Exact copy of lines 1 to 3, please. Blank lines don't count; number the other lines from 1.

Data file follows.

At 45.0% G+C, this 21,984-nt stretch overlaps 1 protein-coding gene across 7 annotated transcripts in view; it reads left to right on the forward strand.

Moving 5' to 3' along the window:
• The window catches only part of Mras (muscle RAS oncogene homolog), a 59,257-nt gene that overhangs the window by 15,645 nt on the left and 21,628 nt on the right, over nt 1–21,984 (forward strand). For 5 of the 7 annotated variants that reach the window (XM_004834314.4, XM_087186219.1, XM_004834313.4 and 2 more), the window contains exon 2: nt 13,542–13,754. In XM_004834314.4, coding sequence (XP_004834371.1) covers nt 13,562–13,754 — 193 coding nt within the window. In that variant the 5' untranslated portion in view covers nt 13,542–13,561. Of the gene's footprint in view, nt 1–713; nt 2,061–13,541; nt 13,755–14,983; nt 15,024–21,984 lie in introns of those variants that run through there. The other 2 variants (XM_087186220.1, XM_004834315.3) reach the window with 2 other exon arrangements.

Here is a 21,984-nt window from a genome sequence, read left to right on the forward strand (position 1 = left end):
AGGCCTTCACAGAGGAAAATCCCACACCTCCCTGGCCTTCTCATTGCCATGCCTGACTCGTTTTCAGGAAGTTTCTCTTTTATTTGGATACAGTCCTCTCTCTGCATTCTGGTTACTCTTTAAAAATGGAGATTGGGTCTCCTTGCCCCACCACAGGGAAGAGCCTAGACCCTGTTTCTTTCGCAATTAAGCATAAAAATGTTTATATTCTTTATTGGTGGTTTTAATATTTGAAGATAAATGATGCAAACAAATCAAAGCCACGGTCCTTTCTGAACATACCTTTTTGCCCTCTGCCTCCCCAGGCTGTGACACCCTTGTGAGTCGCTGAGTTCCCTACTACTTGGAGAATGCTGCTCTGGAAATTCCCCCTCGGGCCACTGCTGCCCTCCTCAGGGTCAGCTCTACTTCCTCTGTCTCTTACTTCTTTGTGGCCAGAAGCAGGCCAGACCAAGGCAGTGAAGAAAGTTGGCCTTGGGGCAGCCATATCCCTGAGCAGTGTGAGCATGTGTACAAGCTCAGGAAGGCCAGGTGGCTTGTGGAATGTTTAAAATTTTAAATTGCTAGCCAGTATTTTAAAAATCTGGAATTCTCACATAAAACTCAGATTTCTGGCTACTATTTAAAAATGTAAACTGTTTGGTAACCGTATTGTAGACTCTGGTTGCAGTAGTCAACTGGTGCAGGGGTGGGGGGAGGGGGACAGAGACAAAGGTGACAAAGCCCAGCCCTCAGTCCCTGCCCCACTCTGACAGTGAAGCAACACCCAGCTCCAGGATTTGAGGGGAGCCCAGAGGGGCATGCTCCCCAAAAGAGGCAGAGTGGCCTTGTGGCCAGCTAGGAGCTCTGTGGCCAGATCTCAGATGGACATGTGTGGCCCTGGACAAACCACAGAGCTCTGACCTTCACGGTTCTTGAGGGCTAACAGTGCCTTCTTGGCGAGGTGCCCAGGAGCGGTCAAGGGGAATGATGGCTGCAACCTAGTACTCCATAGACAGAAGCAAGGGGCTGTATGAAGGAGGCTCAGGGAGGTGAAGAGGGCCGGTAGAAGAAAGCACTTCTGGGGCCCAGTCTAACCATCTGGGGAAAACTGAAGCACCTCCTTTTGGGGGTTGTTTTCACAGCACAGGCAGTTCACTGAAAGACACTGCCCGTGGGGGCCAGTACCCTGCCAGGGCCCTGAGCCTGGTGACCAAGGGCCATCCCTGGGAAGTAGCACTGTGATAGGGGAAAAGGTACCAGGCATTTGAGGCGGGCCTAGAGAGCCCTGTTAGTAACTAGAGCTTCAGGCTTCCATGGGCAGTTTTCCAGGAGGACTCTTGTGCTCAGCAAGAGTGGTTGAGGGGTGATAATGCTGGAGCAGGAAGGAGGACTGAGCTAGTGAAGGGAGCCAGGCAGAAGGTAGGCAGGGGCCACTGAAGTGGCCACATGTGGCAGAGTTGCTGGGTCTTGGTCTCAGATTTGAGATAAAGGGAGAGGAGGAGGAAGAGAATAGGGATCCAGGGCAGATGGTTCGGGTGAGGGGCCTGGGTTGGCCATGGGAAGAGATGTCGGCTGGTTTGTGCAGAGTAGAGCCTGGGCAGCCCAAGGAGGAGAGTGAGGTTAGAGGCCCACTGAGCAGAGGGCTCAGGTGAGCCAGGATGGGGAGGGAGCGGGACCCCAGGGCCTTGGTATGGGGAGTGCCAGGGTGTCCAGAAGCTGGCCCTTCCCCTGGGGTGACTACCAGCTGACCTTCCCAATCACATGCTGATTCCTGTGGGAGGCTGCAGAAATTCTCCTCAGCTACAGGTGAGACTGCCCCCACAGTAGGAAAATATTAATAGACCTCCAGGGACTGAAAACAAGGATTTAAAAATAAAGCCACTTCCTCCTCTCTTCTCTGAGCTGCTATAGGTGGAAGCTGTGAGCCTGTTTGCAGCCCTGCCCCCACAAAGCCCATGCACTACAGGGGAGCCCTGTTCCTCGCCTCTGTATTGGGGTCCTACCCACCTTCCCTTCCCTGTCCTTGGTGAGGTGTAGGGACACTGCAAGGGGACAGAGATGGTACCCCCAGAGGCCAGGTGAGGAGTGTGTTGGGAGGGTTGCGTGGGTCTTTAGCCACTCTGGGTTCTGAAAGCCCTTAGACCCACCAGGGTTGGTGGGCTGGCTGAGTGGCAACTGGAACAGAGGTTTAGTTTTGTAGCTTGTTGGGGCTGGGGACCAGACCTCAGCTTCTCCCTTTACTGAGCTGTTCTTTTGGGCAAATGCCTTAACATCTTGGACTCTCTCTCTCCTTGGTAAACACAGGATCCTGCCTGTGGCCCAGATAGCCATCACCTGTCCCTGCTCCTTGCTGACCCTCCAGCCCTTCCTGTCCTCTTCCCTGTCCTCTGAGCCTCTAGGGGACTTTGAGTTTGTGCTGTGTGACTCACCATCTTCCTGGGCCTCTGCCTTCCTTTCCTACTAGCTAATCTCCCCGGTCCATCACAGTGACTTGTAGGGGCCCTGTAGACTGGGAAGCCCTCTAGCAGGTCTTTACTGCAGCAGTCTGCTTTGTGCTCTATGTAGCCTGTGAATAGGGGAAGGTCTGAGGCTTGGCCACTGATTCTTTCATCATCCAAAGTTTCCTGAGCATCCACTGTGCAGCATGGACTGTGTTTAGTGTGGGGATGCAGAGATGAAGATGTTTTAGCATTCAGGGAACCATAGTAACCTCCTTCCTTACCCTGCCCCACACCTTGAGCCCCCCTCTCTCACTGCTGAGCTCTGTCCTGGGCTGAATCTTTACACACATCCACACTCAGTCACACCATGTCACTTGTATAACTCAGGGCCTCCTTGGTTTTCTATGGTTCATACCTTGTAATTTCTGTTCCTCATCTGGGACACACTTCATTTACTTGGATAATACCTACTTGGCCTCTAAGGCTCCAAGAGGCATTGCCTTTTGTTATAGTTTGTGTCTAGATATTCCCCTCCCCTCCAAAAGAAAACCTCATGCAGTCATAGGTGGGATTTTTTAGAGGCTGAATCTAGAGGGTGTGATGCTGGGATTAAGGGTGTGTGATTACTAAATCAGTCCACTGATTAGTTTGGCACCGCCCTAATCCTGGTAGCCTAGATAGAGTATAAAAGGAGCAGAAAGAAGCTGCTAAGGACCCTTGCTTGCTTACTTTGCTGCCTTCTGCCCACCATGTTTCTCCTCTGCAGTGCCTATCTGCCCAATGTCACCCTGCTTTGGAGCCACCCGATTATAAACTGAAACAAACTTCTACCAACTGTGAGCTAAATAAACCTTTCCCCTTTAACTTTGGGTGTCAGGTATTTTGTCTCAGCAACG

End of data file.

At 45.0% G+C, this 21,984-nt stretch overlaps 1 protein-coding gene across 7 annotated transcripts in view; it reads left to right on the forward strand.

Moving 5' to 3' along the window:
• The window catches only part of Mras (muscle RAS oncogene homolog), a 59,257-nt gene that overhangs the window by 15,645 nt on the left and 21,628 nt on the right, over nt 1–21,984 (forward strand). For 5 of the 7 annotated variants that reach the window (XM_004834314.4, XM_087186219.1, XM_004834313.4 and 2 more), the window contains exon 2: nt 13,542–13,754. In XM_004834314.4, coding sequence (XP_004834371.1) covers nt 13,562–13,754 — 193 coding nt within the window. In that variant the 5' untranslated portion in view covers nt 13,542–13,561. Of the gene's footprint in view, nt 1–713; nt 2,061–13,541; nt 13,755–14,983; nt 15,024–21,984 lie in introns of those variants that run through there. The other 2 variants (XM_087186220.1, XM_004834315.3) reach the window with 2 other exon arrangements.